Depression-like behavior of the different strains in the FST is shown in Fig. 4 . The stressed C57BL/6 mice significantly showed depressive behavior by displaying increased immobility compared to the non-stressed mice after CMS (t=2.548, p <0.05). On the other hand, ICR mice did not show a significant change after the stress exposure (t=1.002, p >0.05). With regard to significant effect across strains, we have performed further statistical analysis. When CMS group was compared between ICR and C57BL/6 mice, the results showed a significant effect ( p <0.05, Fig. 4 ).
- Novelty-suppressed feeding test
The NSF test measures food consumption in a novel environment under food deprivation, where reduction is interpreted as anxiety-like behavior as well as depression-related behavior ( Bodnoff ., 1988 ). Depression- and anxiety-like behavior of the different strains during the NSF test is illustrated in Fig. 5 . In ICR mice, the latency of eating in the NSF test was not affected by 3 weeks of CMS experience ( Fig. 5A ). On the other hand, C57BL/6 mice showed a significant increase in latency of eating after CMS (t=4.200, p <0.001, Fig. 5A ). We also tested home-cage food consumption to assess whether the increased feeding latency of stressed C57BL/6 mice could be attributed to a change in appetite. However, there were no differences in home-cage food consumption among groups in either the ICR and C57BL/6 strains ( Fig. 5B ).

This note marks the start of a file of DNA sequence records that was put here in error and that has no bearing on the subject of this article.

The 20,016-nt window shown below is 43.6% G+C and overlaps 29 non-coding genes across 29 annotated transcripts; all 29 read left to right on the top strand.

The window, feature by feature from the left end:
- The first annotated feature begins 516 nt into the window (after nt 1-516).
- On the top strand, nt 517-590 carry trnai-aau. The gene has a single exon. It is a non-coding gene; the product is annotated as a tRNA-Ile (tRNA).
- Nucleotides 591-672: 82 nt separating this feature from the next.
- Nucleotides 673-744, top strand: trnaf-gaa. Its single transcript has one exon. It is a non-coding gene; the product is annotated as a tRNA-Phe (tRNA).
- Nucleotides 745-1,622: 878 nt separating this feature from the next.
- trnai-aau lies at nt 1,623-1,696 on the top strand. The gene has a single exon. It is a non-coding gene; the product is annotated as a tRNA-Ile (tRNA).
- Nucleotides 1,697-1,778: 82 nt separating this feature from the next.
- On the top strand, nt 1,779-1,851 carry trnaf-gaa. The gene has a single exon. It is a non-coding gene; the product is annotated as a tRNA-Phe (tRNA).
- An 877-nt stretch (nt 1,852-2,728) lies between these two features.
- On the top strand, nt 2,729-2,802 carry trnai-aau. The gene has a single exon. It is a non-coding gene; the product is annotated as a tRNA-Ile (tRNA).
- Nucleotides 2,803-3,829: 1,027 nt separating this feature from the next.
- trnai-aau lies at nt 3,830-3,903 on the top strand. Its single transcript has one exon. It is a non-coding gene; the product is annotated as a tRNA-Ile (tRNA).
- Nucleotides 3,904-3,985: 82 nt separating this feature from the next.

DISCUSSION
In the present study, we assessed potential differences between one outbred (ICR) and one inbred (C57BL/6) mouse strain in response to different types of behavioral tests in the CMS model. The present data showed marked differences between the two mouse strains in their responsiveness to the CMS procedure. The C57BL/6 mice showed depression- and anxiety-like behavioral effects in the SIT, OFT, FST, and NSF tests after 3 weeks of CMS treatment. However, ICR mice failed to display depression-like behaviors in the FST and NSF tests.
CMS is generally thought to be the most promising and valuable rodent model for studying depression in animals because it mimics several human depressive symptoms. Moreover, genetic factors, such as strain differences, may contribute to the behavioral performance of mice in models of depression. Previous studies reported that there were differences between strains of mice in sucrose intake ( Pothion ., 2004 ) or in some of the CMS-induced behavioral alterations ( Mineur ., 2003 , 2006 ).
Reduced consumption of sucrose solutions induced by CMS has been used as a measure of anhedonia, a major symptom of depression ( Willner ., 1992 ). As weight loss following CMS may influence sucrose intake and could be a confounding variable, we measured relative sucrose intake as absolute intake (g) per mouse body weight (g), which is considered to be an index for anhedonia ( Matthews ., 1995 ). In our experiment, a variety of mild stressors induced similar significant effects in sucrose intake in both strains. Stressed ICR mice showed a 63.3% decrease in sucrose intake compared to the non-stressed control group, whereas stressed C57BL/6 mice displayed a 42.6% decrease in the 3rd week of CMS. In this study, we applied a food and water deprivation schedule for sucrose intake measurement. The food and water deprivation period preceding sucrose intake measurement may be considered to be a stressor for the CMS group but as a part of the test for the control group. However, we cannot exclude the possibility that an overnight food and water deprivation period influences other behaviors besides depressive behaviors. Moreover, we observed fluctuations in the consummatory data in both strains. These might be a consequence of the short measurement interval and the consequential low intake during test time.